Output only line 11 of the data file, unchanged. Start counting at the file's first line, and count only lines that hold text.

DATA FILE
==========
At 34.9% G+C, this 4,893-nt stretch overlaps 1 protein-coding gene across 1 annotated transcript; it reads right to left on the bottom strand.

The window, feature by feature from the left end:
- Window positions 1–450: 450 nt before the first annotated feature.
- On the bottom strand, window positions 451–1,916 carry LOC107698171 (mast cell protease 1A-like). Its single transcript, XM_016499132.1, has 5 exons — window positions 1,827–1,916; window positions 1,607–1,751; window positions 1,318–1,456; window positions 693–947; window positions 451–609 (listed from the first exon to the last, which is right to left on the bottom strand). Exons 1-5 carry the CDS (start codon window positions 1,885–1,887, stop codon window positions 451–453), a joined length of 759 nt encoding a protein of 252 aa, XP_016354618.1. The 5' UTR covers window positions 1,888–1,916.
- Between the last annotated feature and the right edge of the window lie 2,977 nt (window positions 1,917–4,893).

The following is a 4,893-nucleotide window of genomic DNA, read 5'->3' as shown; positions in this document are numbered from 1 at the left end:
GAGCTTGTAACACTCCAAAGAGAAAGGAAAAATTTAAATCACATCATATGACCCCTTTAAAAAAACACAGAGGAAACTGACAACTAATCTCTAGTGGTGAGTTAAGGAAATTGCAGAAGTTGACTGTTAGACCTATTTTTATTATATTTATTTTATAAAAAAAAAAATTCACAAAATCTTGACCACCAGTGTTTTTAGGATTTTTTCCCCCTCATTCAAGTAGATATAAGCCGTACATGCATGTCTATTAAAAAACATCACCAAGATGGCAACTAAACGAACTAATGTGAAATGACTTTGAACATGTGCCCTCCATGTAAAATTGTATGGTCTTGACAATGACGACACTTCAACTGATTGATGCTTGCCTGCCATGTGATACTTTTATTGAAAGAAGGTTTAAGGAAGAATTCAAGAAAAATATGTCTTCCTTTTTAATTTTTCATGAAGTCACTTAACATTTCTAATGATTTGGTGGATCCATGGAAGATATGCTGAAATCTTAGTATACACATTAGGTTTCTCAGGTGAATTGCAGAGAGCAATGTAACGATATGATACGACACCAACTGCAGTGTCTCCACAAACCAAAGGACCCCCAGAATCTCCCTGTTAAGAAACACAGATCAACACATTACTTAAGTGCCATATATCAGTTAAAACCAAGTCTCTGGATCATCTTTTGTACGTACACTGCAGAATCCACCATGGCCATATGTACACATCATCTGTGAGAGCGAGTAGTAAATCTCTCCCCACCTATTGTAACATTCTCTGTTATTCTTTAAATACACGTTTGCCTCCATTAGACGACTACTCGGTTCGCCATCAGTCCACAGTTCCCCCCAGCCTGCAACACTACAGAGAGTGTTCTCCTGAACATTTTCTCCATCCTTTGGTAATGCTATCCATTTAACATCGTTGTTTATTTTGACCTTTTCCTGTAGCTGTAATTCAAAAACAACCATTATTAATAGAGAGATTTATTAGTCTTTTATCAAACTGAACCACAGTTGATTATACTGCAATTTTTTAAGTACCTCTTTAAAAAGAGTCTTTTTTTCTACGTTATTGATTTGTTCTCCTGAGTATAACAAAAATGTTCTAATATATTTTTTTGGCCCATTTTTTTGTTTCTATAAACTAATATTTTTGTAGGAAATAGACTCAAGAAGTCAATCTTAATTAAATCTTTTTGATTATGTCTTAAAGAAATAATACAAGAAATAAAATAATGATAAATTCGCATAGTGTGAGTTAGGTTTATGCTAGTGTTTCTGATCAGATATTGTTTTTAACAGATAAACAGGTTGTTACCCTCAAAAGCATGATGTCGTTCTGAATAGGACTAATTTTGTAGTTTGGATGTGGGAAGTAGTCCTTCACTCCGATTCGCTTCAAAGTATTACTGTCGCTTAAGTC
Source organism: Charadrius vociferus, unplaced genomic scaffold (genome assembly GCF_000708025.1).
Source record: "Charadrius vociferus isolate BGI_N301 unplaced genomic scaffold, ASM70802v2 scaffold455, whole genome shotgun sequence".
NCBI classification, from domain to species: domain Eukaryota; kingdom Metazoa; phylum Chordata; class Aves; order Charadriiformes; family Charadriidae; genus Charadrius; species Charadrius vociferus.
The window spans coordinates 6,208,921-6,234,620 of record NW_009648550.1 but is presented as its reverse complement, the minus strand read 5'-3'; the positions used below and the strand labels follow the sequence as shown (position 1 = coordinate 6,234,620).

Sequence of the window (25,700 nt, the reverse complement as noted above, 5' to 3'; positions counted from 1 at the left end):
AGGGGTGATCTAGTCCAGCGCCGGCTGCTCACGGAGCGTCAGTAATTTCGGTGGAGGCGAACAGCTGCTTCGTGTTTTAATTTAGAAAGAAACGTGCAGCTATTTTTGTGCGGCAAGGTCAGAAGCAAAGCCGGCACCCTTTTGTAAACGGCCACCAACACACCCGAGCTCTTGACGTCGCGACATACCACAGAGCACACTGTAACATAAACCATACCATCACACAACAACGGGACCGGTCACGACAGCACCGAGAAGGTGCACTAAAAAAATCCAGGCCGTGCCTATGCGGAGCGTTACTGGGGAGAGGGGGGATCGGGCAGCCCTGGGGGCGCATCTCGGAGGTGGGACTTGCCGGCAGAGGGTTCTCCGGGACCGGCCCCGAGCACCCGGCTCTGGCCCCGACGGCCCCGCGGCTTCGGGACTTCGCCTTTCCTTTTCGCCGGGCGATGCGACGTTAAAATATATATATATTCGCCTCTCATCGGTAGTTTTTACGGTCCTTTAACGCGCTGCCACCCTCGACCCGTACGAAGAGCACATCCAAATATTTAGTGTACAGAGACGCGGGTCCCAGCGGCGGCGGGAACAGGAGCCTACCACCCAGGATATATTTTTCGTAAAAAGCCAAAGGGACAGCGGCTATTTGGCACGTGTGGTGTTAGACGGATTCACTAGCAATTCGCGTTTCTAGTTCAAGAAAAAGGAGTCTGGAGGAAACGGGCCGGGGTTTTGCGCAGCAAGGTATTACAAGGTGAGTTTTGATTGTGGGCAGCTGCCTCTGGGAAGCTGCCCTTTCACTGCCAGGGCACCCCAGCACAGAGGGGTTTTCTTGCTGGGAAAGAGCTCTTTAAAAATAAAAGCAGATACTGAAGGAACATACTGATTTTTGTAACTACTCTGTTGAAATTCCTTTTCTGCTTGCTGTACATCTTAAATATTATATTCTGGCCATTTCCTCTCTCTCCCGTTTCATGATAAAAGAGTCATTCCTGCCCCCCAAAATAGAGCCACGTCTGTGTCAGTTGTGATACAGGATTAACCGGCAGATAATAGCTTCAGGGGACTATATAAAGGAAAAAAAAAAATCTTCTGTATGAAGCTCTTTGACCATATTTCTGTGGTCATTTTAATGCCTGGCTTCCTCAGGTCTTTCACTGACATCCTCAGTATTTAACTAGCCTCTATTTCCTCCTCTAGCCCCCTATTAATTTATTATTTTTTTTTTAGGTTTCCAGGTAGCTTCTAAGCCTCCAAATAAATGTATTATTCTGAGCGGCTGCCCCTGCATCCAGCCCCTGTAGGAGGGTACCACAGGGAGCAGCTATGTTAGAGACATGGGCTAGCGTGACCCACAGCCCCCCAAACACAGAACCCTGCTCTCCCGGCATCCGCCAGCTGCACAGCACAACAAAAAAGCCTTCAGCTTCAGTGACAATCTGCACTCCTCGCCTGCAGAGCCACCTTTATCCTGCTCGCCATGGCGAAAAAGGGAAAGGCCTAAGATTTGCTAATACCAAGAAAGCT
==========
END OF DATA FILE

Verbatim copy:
The window spans coordinates 6,208,921-6,234,620 of record NW_009648550.1 but is presented as its reverse complement, the minus strand read 5'-3'; the positions used below and the strand labels follow the sequence as shown (position 1 = coordinate 6,234,620).